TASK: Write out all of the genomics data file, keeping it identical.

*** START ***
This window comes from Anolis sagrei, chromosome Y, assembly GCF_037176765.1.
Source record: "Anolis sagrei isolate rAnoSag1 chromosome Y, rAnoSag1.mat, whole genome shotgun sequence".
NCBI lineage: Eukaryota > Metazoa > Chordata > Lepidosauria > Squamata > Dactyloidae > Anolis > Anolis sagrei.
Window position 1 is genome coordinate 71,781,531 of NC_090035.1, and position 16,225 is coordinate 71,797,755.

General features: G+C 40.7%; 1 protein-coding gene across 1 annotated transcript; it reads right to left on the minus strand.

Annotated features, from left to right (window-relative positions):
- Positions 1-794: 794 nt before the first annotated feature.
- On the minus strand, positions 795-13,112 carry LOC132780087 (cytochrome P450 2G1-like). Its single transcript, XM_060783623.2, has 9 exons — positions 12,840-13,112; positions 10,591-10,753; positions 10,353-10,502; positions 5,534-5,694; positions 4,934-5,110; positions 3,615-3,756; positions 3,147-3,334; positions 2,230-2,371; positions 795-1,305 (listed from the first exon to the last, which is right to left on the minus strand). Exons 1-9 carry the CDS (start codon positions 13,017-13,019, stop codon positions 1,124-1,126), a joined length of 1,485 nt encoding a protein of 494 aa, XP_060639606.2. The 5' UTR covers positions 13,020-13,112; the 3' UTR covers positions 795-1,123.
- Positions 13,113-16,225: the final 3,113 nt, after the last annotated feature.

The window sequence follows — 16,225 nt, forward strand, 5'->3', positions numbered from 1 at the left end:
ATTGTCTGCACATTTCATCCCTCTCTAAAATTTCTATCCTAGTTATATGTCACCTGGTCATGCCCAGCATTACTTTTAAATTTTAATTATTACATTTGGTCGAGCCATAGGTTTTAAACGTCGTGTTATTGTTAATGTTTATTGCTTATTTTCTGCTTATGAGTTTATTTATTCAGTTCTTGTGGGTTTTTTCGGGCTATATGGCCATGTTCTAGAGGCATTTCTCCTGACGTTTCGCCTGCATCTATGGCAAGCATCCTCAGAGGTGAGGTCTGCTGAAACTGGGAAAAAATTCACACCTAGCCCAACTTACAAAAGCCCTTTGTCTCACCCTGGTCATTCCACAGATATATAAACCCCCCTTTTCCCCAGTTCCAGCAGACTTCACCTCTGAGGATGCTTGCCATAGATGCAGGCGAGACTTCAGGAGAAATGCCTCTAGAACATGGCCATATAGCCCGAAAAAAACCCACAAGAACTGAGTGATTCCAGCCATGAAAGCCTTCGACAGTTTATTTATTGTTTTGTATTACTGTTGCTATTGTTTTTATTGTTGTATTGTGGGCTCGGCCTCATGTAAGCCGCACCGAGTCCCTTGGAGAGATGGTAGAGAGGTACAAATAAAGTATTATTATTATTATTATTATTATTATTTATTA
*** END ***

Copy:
This window comes from Anolis sagrei, chromosome Y, assembly GCF_037176765.1.
Source record: "Anolis sagrei isolate rAnoSag1 chromosome Y, rAnoSag1.mat, whole genome shotgun sequence".
NCBI lineage: Eukaryota > Metazoa > Chordata > Lepidosauria > Squamata > Dactyloidae > Anolis > Anolis sagrei.
Window position 1 is genome coordinate 71,781,531 of NC_090035.1, and position 16,225 is coordinate 71,797,755.

General features: G+C 40.7%; 1 protein-coding gene across 1 annotated transcript; it reads right to left on the minus strand.

Annotated features, from left to right (window-relative positions):
- Positions 1-794: 794 nt before the first annotated feature.
- On the minus strand, positions 795-13,112 carry LOC132780087 (cytochrome P450 2G1-like). Its single transcript, XM_060783623.2, has 9 exons — positions 12,840-13,112; positions 10,591-10,753; positions 10,353-10,502; positions 5,534-5,694; positions 4,934-5,110; positions 3,615-3,756; positions 3,147-3,334; positions 2,230-2,371; positions 795-1,305 (listed from the first exon to the last, which is right to left on the minus strand). Exons 1-9 carry the CDS (start codon positions 13,017-13,019, stop codon positions 1,124-1,126), a joined length of 1,485 nt encoding a protein of 494 aa, XP_060639606.2. The 5' UTR covers positions 13,020-13,112; the 3' UTR covers positions 795-1,123.
- Positions 13,113-16,225: the final 3,113 nt, after the last annotated feature.

The window sequence follows — 16,225 nt, forward strand, 5'->3', positions numbered from 1 at the left end:
ATTGTCTGCACATTTCATCCCTCTCTAAAATTTCTATCCTAGTTATATGTCACCTGGTCATGCCCAGCATTACTTTTAAATTTTAATTATTACATTTGGTCGAGCCATAGGTTTTAAACGTCGTGTTATTGTTAATGTTTATTGCTTATTTTCTGCTTATGAGTTTATTTATTCAGTTCTTGTGGGTTTTTTCGGGCTATATGGCCATGTTCTAGAGGCATTTCTCCTGACGTTTCGCCTGCATCTATGGCAAGCATCCTCAGAGGTGAGGTCTGCTGAAACTGGGAAAAAATTCACACCTAGCCCAACTTACAAAAGCCCTTTGTCTCACCCTGGTCATTCCACAGATATATAAACCCCCCTTTTCCCCAGTTCCAGCAGACTTCACCTCTGAGGATGCTTGCCATAGATGCAGGCGAGACTTCAGGAGAAATGCCTCTAGAACATGGCCATATAGCCCGAAAAAAACCCACAAGAACTGAGTGATTCCAGCCATGAAAGCCTTCGACAGTTTATTTATTGTTTTGTATTACTGTTGCTATTGTTTTTATTGTTGTATTGTGGGCTCGGCCTCATGTAAGCCGCACCGAGTCCCTTGGAGAGATGGTAGAGAGGTACAAATAAAGTATTATTATTATTATTATTATTATTATTTATTA